Although she has no professional fitness background, Anna Tsui is passionate about helping China get fit and healthy. She’s the co-founder of Wokaishi, a start-up that aims to make fitness available to everyone, anywhere and anytime. Here, she shares her thoughts on health and entrepreneurship in China.
When and why did you first come to China?
Actually, I was born in Guangzhou in 1985 on a sugarcane plantation. My family left for the US shortly after and I didn’t return until I was about 16, to family in Guangzhou and Hong Kong. As a teenager I remember being enamored by the history, culture and cuisine of southern China—it was just so different from what I had experienced in the States. I wanted to really understand what it meant to be Chinese. Another nine years passed before I made the jump that lead me to the nation’s capital where I would learn the language and be immersed in its dynamic metropolis. I arrived in Beijing on July 25, 2010 and have been here ever since.
What projects are you working on right now?
I am doing a start-up! My Chinese partners and I are building an online platform for health and fitness in China, called Wokaishi, meaning “I start” in Chinese. It provides health, fitness and nutrition information and workout plans to users who are interested in building a healthier lifestyle. Compared to the US, China’s fitness market is in its infancy, so we want to be the ones growing the market and helping Chinese people broaden their knowledge about health. We went live this summer and are currently working on an more interactive version of the original plan.
I am also a fellow in the Beijing chapter of the Startup Leadership Program (SLP), a training and mentorship program for entrepreneurs. It’s a great network of creative and innovative people who are changing the world, one startup at a time.
What advice do you have for people who want to build a start-up in China?
1. Don’t do it.
2. If you really insist on doing it. Forget everything you know and just jump in! Don’t make any assumptions, such as, “I already know how this works because I did it before in the US” or even, “The law will protect me because I have it in writing.”
3. Enjoy the process. Although the chances of you creating the next Weibo are slim, the chances of you having an experience of a lifetime are absolutely guaranteed. For a fraction of a price it would cost you to do a start-up back home, you can build one here. You’ll learn more in 6 months than most people do in business school. Even if you don’t become hugely successful, see it as an investment. Good luck!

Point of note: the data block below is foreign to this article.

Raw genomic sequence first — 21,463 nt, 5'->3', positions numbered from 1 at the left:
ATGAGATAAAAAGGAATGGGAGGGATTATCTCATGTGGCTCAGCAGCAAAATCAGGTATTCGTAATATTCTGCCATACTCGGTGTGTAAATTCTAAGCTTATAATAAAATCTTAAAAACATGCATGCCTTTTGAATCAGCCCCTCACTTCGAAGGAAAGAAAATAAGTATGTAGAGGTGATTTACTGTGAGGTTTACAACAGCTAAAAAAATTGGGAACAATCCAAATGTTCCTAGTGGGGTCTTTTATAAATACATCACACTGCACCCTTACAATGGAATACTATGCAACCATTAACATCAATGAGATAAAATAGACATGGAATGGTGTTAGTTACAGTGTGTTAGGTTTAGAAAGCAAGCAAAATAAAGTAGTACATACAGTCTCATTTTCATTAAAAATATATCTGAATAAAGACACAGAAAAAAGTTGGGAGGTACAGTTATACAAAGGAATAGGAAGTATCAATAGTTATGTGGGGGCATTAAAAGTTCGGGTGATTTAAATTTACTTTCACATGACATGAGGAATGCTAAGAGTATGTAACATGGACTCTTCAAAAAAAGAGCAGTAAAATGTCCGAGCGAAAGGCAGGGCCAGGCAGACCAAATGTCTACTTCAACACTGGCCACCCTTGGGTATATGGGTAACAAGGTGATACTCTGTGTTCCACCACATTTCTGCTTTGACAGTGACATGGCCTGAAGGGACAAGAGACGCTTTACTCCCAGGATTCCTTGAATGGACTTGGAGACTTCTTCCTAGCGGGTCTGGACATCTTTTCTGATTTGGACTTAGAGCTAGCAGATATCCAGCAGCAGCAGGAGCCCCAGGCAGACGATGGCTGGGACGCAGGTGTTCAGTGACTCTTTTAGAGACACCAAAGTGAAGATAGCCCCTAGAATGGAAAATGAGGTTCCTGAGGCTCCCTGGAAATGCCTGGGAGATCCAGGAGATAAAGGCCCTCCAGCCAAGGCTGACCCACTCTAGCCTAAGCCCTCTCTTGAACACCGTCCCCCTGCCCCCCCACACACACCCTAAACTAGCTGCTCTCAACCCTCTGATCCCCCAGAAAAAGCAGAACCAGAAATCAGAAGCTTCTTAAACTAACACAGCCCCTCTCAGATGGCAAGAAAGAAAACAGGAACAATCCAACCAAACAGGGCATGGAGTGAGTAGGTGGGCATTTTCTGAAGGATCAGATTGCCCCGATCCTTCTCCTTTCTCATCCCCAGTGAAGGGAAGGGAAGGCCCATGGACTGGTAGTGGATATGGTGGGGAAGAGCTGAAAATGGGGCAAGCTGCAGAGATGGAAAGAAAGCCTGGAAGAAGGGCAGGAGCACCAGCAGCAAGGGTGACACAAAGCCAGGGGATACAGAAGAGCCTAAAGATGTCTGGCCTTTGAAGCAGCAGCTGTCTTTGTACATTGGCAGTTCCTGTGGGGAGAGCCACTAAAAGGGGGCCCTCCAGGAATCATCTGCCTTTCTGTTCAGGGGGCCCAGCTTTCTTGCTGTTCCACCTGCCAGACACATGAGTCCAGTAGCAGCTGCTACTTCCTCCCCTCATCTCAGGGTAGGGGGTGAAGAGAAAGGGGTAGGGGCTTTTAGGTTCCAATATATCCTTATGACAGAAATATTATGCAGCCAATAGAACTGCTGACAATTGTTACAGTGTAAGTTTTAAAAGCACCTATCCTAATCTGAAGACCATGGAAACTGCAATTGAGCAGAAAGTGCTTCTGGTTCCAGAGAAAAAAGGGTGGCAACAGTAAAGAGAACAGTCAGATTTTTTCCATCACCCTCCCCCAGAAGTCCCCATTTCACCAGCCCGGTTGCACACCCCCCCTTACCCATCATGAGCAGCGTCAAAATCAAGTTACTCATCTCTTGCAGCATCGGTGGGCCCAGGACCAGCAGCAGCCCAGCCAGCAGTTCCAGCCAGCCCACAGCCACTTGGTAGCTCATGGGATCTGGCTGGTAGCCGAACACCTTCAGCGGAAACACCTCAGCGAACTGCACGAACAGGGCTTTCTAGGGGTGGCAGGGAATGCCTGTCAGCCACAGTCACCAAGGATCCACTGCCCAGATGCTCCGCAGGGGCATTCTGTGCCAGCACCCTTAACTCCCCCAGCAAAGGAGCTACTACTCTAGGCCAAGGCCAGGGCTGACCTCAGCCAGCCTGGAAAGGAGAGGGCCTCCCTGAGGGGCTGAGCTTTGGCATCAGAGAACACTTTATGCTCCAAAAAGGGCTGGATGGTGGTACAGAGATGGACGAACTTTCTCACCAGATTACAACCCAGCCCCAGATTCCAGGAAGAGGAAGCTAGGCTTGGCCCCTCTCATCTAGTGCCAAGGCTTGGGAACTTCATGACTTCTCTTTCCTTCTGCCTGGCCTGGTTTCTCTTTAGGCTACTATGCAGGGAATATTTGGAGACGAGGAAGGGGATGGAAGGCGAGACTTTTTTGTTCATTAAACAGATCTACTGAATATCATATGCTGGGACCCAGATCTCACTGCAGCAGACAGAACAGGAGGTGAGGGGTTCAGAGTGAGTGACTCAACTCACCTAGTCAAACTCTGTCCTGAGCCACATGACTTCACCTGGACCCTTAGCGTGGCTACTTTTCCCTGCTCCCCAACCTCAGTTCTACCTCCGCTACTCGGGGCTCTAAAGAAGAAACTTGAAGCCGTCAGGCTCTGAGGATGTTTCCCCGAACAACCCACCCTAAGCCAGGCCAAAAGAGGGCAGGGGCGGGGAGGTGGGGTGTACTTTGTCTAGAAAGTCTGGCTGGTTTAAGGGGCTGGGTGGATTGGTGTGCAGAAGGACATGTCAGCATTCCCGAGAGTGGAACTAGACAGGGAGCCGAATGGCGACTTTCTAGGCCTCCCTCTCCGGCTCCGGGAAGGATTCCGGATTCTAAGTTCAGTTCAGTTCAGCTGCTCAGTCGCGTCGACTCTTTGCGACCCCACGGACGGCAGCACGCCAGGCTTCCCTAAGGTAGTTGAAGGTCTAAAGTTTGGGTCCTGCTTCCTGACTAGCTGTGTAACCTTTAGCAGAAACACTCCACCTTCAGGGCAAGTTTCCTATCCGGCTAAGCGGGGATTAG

What’s one of the biggest challenges that you’ve faced in China?
I thought I had good soft skills before I came, but China requires a whole new level of nuanced communication. You can’t always believe what you hear, or even what you see and read. This is a country of many faces and how people treat you depends a lot on your education level, social status, connections, occupation and the money in your bank account. Also, rules don’t always apply and there are always exceptions to the rules. There is a certain dance that you have to do during meetings and greetings to show respect, humility and power. I’ve found that professional and personal communication is quite difficult for me here—and I’m Chinese! I have definitely offended my fair share of people and am doing my best to mitigate this by having my business partner act as a cultural filter and by saving my real opinions for when they are called for. There is an appropriate, designated time for honesty, which is usually not in public.
How has living here influenced your work, career, or personal development?
China is a time warp. The speed of things here is four times that of any other place. This is true with construction, business, and personal development. Living in Beijing has enabled me to connect with a diverse local and international community. I have surprisingly been able to build a good network of friends and acquaintances in a relatively short period of time. I am also constantly challenged on a personal and intellectual level, being forced to face situations that just don’t exist in the US: “What do you mean we have to take them to karaoke?” In this way, I think I am becoming more adaptive as an individual and more comfortable with the unknown.
Based on your experience, what do you think is the biggest misconception about China?
I am fortunate to be able to see this city from many perspectives: as an American, a returning Chinese, a university student, an entrepreneur and a professional. China is a very, very large amalgamation of very different markets. If someone had only encountered southern Chinese people, they would be shocked if they came to Beijing. I was. “Where’s the Dim Sum? This food tastes weird. I can’t understand a word anyone is saying. Why are people here so tall?”
Anyone who has travelled through China will attest to the stark differences in people, landscape, culture and language. There is such a wide range of preferences and ideas. Also, even though things seem chaotic and disorderly, there is an underlying system here that works. As soon as you realize that things are predictably unpredictable and that nothing is set in stone, then you are better equipped to deal with the inevitable.
Can you describe one of your favorite or “most memorable” China experiences?
This summer my friends and I travelled through breathtaking Yunnan Province and hiked the famous Tiger Leaping Gorge. We stayed at Naxi Family Guesthouse and drank their homemade rice wine while sitting in their open courtyard facing snow-tipped mountains. I think Li Bai would have been jealous. We dined with other travelers, hiked up misty bends and let the big tiger transport our woes across the rocky gorge.
What are your favorite hangout spots in China?
My house, Kaldi Coffee, East Shore Jazz Cafe and a wonderful health-conscious place called Backyard Café.
Photo courtesy of Anna Tsui.